4. Select "deepbit" or "BCT Guild" in the "Server" drop-down menu and enter the e-mail (deepbit) or name (BCT Guild) and password matching the worker's which you created on deepbit/BCT Guild

    5. Under "Device", select your GPU. It will show your CPU and all available GPUs.

    6. Optionally, you can add extra flags. For ATI HD5xxx and above, the "-v -w128" flags are supposed to be ideal. Don't know about other cards, check the list I posted in the beginning.

    7. That's it - just hit "start mining" and you GPU will start working.

    8. If you have more than 1 GPU, set up a 2nd (3rd, 4th etc) worked thread. "File" --> "New OpenCL Miner" --> choose any name you like (I used "GPU2") and set it up exactly the same way as the first one, bit one difference: you have to choose the 2nd card under "Device":



    Under "View" --> "Show Summary" you'll see a summary of all running GPUs:



    A note on multi-GPU setups:
    - works best with Crossfire (or SLI) disabled
    - every card needs at least 1 monitor, KVM port or VGA dummy plug connected to it or the GUI miner won't show it under "devices", much like FAH
    - mixing different cards in 1 system is not a problem

    ---------------------------------------------------------------------

    What are the "WUs" exactly? What is it all for? How does it work?
    Quote Originally Posted by rcofell View Post
    They're not "WUs" in the classical sense. Instead, they're basically a cryptographic way of packaging the records of all recent bitcoin transactions since the last block, making it secure through a bunch of probability theory, etc.

    Basically what mining is doing is taking the list of transactions (actually a compressed form of it), adding in a few addition pieces of information (last block ID, timestamp, client version, client computing it, difficulty, etc.), plus a random number (called a nonce). As a whole, all of this information is SHA256 hashed twice with the goal of achieving an output value composed of 00000000XXXXXXXXXX... where the number of zeroes required are determined by the difficulty and the Xs are left to whatever value they may be. The input's nonce is incremented until the output happens to match such an acceptable value.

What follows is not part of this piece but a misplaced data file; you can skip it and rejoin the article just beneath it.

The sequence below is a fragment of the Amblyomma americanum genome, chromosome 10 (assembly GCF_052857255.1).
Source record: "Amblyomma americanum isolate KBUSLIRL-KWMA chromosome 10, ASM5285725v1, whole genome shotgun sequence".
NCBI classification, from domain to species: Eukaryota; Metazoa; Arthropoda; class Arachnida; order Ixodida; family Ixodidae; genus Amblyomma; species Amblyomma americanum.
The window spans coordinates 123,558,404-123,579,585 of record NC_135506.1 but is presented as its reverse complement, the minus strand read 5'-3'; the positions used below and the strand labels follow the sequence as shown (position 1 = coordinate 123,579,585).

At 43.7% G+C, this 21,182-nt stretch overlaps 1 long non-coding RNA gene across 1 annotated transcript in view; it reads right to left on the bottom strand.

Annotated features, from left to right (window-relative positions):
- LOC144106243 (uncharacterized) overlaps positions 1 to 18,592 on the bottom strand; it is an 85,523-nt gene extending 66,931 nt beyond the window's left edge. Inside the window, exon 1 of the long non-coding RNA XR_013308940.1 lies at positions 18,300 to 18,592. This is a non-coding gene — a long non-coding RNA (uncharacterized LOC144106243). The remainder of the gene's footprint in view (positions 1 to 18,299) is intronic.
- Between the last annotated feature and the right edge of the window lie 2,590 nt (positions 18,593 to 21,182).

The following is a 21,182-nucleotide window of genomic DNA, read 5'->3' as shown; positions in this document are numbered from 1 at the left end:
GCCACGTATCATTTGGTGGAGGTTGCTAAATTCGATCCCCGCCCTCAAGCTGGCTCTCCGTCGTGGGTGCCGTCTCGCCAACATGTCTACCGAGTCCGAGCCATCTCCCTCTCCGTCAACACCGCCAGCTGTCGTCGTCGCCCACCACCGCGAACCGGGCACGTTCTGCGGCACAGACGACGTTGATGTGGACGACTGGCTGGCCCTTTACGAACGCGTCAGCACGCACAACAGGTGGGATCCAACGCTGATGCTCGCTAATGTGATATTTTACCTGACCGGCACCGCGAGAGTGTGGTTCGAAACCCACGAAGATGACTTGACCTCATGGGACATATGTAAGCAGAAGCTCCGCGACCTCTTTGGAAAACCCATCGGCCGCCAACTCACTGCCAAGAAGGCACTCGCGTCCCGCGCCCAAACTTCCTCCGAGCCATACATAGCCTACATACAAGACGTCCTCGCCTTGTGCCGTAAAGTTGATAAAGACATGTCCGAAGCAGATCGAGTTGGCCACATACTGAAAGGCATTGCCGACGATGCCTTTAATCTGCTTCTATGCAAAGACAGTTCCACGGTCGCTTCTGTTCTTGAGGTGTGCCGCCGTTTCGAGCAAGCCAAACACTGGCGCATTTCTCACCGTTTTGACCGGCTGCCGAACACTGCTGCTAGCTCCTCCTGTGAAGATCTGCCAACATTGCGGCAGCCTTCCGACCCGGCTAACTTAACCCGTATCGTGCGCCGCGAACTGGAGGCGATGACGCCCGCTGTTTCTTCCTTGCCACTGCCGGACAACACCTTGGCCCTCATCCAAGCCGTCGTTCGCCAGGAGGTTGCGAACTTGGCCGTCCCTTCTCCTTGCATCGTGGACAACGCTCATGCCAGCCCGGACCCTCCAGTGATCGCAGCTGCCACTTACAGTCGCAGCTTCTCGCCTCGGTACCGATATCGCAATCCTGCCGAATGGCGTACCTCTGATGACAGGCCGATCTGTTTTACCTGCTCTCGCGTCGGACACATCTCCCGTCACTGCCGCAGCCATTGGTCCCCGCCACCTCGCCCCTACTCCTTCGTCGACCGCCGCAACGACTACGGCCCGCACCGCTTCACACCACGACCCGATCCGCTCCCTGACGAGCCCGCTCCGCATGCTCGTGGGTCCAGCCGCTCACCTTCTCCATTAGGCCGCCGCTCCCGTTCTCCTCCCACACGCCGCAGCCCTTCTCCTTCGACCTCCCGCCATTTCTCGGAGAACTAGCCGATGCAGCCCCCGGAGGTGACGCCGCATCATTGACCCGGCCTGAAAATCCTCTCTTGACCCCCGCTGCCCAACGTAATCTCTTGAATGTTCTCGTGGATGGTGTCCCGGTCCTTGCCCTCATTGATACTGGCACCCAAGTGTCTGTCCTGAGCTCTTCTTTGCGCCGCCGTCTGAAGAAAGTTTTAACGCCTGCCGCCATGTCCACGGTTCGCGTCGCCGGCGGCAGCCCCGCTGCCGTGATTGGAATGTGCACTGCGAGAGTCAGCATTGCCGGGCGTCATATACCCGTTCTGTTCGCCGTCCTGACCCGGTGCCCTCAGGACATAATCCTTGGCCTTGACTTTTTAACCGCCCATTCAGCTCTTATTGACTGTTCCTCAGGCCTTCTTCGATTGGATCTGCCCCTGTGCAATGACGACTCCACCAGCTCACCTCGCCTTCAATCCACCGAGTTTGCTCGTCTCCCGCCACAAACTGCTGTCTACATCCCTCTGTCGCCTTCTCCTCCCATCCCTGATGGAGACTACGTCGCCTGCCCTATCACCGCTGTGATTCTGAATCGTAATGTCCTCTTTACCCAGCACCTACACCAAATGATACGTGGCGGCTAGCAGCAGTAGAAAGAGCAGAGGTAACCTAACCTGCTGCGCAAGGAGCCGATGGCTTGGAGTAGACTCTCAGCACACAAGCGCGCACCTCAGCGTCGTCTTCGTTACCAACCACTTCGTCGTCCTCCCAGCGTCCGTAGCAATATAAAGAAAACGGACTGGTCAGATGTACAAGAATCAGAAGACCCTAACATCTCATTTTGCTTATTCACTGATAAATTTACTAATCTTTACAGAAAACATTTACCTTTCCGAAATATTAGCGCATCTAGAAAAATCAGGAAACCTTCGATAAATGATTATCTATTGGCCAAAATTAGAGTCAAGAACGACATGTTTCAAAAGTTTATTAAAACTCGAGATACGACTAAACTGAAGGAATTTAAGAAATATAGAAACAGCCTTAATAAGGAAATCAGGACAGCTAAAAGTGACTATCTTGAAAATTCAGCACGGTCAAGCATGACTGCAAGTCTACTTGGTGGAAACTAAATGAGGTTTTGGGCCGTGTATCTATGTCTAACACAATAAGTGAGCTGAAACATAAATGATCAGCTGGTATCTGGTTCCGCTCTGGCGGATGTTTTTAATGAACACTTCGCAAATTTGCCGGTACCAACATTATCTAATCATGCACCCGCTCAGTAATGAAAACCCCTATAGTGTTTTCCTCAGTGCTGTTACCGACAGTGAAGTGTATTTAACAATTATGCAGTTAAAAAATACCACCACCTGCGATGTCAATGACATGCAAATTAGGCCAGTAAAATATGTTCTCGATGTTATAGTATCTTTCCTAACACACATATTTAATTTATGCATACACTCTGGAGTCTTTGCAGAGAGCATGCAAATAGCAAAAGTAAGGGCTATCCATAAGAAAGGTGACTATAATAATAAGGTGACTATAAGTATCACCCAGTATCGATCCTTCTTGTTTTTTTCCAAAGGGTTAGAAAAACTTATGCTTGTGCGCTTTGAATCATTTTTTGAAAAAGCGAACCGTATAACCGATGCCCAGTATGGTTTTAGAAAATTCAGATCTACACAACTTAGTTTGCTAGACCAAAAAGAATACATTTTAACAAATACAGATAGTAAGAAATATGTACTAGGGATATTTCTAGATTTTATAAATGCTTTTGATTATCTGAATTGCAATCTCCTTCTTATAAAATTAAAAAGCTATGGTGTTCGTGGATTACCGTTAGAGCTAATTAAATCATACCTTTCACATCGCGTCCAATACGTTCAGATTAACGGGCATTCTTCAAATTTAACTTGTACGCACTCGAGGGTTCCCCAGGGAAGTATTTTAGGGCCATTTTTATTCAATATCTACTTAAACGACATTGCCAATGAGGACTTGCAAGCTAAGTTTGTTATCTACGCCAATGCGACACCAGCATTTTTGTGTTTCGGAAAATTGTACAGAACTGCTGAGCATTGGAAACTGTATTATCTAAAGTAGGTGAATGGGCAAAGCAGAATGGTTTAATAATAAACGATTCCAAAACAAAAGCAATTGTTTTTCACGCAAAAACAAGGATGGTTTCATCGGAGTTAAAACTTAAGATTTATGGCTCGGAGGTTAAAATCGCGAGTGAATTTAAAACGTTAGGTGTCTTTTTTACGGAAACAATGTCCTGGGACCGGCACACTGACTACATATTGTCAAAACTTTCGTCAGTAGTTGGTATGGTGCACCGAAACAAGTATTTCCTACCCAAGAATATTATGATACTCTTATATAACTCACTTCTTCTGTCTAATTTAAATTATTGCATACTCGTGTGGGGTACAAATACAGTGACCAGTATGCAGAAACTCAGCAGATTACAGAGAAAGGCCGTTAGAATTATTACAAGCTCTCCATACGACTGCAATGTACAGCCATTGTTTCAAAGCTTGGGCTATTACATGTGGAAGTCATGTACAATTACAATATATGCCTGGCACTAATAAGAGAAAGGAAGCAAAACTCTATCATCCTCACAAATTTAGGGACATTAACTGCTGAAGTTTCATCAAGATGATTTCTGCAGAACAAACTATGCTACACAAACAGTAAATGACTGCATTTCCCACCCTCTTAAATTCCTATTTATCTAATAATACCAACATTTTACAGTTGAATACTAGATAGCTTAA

Once the hash's output reaches the accepted goal, it's sent to the whole network as the official next block, where it's used as a header to the log of transactions going with it. Just to note, there's additional confirmation that continues for the next so many blocks to make sure something underhanded didn't happen, like someone generated a bunch of blocks targeting a really easy difficulty or something.

    What mining is all about is: the first person who generates one of these valid solutions first gets a pre-determined "prize", which right now is 50BTC. However, view it as whoever is "lucky" enough to generate a valid solution first, since the transaction log is continuously changing and hashing is a one-way function. This means that no matter how long you've been trying things, it's basically brute-forcing, you don't know how much longer there is to go.
    to rcofell for the great explanation

    ---------------------------------------------------------------

    Performance tuning tipps:

    - Overclocking your GPU core is very efficient to raise your score, especially on cards like the HD5750/5770/5850
    - You can lower your memory clock to save power and keep your card cooler, it doesn't affect hashing performance
    - You do NOT need a high bandwidth slot (ie PCIe x16) for optimal performance. In fact, I just ripped open a few x1 slots today and put 5750's in - performance is normal
    - there seems to be an issue where the GPU client takes up an entire CPU thread even though it doesn't really do anything, observed primarily on multi GPU setups under Win7 64Bit. Try to use 32bit windows, or Windows XP, or Linux (and report your findings please)